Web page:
Captured patient DNA was multiplexed into a 96-sample pool, and sent for sequencing. Sequencing was performed off-site by BGI Tech using an Illumina HiSeq 2000 (Illumina, San Diego, California, USA). Confirmatory single-read sequencing was also performed to verify the presence of candidate mutations.
Sequence data were demultiplexed and mapped to the human genome (hg19) using BWA V.0.7.4.9 Duplicate reads were flagged using Picard V.1.106,10 and downstream analysis and variant calling were performed using the GATK V.2.811 according to the protocol specified in the GATK Best Practices Workflow.12
The list of identified variants was annotated with snpEFF13 and dbNSFP.14 Synonymous and common variants were filtered out, and the remaining list of rare variants with the potential to affect protein sequence was output for manual curation.
The proband presented at 80 years of age with a 6-month history of difficulties with steps. He commented on a lifelong history of night-blindness, which had remained unchanged throughout his life. There was no family history of night-blindness or day vision problems affecting either his parents, three siblings, ranging in age from 73 to 75 years or his three children aged 38–51 years. There was no history of parental consanguinity. His general health was good. He suffered for 10 years prior to presentation with non-insulin dependent diabetes mellitus, which was well controlled.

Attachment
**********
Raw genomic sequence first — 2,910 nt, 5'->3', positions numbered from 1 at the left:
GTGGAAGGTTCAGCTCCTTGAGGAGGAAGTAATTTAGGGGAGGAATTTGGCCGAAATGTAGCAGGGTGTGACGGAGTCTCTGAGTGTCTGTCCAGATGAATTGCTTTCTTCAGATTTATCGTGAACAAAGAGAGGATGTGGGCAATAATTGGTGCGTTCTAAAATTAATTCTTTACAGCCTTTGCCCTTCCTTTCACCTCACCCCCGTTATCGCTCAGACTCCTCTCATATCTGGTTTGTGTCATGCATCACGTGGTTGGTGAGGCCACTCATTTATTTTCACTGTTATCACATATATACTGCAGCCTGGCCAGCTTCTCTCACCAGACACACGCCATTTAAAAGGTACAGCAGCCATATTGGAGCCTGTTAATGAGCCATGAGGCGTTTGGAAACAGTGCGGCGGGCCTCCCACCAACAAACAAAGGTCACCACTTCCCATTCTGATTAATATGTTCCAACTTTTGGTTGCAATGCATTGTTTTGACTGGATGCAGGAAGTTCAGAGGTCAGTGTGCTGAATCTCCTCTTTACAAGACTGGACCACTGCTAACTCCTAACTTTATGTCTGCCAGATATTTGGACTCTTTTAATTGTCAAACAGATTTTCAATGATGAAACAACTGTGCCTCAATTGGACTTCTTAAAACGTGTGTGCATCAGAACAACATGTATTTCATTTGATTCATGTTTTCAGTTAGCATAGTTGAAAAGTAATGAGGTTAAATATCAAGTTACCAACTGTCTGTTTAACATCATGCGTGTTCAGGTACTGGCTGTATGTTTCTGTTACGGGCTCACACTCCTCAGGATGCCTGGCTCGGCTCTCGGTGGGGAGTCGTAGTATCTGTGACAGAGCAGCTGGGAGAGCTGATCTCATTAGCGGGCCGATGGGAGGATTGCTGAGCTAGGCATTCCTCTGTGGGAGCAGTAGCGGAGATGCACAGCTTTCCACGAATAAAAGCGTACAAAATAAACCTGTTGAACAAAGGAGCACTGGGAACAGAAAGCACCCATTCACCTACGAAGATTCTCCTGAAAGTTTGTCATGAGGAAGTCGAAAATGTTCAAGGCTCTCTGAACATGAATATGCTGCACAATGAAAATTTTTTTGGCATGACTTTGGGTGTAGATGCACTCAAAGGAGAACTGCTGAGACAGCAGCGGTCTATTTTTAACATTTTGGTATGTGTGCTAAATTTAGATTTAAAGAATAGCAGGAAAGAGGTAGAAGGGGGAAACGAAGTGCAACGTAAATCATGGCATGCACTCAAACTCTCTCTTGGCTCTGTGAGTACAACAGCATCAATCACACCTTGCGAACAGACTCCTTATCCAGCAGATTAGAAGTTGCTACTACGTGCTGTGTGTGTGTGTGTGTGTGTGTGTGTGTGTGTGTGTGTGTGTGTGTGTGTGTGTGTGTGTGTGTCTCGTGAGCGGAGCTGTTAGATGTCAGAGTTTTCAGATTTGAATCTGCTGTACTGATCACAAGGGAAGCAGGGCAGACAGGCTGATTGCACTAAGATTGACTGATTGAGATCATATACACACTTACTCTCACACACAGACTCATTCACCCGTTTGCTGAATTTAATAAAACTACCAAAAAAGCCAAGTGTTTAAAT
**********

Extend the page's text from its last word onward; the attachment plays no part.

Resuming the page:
On examination, the proband's unaided visual acuity was 6/7.5 in the right eye, which improved to 6/6 with +0.5 ds/+0.5 cx at 165°, and 6/7.5 in the left, which improved to 6/6 with 0.0/+0.5 cx at 165°. Slit lamp examination revealed healthy corneas, normal anterior segments and clear lenses apart from some peripheral cortical opacities. His vitreous was normal apart from the presence of a grade 1 cellular infiltrate. Intraocular pressures were normal at 14 mm Hg in the right eye and 14 mm Hg in the left.
The proband's dark-adapted threshold to an 11° target was assessed at 15° from fixation in each eye using a Goldmann–Weekers dark adaptometer. Thresholds were significantly elevated at 4.3 log units in the right eye and 4.1 log units in the left, the upper limit of normal for our laboratory being 2.0 log units.